You’d be forgiven for thinking that because you only have one employee, you therefor cannot afford health insurance, but there are in fact, several options for small business health insurance, and here are just a few:
- Group health insurance:
Even if you only employ one person, you may still qualify for a group plan depending on how the state that you’re in, defines the term ‘group’. If your small business has an owner and an employee, insurers in every state are required by law to issue you with a group policy, but if there is just one employee who is also the owner, then not all states are required to do so.
However, just because you qualify for group health insurance, doesn’t automatically make it the best health insurance option for you, and it can be more costly than other types of small business health insurance. If you plan to expand your business and hire more workers, a group health plan may see your employees leaving to find a better deal elsewhere, as such plans are not particularly flexible and are hard to personalize.
- Health insurance stipends and wage increases:
Some small businesses choose to offer their employees an informal health insurance stipend or wage increase, based upon the assumption that they will use the extra money to help pay for health expenses. However, this extra money is taxable to both the company and the employee, and of course there is little guarantee that the worker will use the money to contribute to their health insurance.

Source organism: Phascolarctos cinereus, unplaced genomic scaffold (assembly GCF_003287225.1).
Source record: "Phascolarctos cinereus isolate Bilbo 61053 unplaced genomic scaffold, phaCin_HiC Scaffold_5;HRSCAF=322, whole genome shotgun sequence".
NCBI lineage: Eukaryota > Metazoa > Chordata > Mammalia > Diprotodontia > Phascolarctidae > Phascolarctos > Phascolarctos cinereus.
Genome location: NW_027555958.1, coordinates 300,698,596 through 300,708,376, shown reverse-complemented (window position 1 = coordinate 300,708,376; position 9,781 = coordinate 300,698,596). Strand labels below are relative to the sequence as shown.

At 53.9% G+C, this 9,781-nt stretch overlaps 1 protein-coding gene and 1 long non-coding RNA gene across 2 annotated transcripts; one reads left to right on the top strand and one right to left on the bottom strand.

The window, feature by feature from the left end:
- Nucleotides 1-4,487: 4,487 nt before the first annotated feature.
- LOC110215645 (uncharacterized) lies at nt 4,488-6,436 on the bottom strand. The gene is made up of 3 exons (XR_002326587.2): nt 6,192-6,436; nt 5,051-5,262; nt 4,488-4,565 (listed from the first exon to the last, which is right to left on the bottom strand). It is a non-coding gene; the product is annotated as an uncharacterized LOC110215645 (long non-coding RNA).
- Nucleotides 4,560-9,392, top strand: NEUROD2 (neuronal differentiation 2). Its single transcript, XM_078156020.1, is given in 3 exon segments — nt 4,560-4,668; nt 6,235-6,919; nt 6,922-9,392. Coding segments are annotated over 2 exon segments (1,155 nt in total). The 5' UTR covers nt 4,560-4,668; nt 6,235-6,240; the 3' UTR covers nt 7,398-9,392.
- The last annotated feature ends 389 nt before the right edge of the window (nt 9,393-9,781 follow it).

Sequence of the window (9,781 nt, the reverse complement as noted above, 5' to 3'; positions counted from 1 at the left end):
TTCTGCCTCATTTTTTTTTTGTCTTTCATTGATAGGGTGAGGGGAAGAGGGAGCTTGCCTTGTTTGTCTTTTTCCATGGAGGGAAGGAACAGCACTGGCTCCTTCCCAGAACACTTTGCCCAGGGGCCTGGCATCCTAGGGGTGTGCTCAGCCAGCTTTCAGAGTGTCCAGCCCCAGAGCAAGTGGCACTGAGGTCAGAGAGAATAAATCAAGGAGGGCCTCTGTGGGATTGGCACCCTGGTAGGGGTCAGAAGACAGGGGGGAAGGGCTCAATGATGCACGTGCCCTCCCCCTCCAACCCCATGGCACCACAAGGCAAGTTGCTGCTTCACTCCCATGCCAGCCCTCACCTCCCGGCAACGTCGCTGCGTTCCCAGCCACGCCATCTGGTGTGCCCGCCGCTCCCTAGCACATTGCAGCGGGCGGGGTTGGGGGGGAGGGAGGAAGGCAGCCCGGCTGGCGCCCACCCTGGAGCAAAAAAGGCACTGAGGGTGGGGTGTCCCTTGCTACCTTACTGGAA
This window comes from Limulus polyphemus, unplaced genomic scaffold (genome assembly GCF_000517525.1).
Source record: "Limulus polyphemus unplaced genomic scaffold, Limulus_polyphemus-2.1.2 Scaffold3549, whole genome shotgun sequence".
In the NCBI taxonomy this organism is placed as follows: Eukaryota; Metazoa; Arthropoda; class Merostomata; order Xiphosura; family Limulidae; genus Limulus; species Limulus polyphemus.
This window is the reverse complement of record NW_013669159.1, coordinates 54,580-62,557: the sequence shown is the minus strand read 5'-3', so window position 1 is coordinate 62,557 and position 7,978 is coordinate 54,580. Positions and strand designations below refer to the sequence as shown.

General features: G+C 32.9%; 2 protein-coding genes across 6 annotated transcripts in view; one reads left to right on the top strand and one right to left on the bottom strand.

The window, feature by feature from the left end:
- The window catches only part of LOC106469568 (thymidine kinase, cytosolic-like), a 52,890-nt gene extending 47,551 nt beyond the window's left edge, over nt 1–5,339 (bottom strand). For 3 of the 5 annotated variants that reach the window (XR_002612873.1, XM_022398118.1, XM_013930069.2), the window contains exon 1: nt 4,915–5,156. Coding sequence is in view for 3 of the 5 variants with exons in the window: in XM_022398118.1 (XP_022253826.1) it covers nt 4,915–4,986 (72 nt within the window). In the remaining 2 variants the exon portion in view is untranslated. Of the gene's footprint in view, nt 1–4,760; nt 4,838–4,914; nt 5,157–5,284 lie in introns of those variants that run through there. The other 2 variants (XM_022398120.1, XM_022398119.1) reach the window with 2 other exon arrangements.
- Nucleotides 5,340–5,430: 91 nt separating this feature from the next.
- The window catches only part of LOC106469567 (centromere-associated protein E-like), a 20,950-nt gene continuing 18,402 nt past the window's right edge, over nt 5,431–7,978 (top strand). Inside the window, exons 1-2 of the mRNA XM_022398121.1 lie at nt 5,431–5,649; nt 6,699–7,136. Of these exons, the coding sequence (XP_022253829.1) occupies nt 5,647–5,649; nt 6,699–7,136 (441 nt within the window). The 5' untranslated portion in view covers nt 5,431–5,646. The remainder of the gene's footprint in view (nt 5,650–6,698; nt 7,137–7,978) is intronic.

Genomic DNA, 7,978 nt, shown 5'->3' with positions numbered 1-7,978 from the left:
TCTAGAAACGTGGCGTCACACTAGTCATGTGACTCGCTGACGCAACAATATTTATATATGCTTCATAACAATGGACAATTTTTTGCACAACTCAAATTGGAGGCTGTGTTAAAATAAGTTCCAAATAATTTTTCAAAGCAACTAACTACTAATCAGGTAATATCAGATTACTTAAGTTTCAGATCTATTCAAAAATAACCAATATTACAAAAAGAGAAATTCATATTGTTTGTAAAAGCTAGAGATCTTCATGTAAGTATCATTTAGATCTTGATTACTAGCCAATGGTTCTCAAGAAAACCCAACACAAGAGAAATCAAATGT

HRA’s give employees a monthly tax-free allowance to use for health-related expenses, meaning that they can purchase a health care policy and the company will reimburse them up to their allowance limit. Companies can then have more control over their benefits budget, while their workers have the freedom to purchase a health care policy that best suits their needs. For businesses with just one employee, there is a stand-alone HRA and for the qualified small employer, an HRA (QSEHRA). If you currently have only one employee but plan to expand, then the QSEHRA might work in your favour, as it’s available to businesses with up to 49 employees.
Making an informed decision as to which health insurance policy would best suit you and your business, is only possible with the most up-to-date information, and this can be found when speaking to your local payroll provider or health insurance specialist.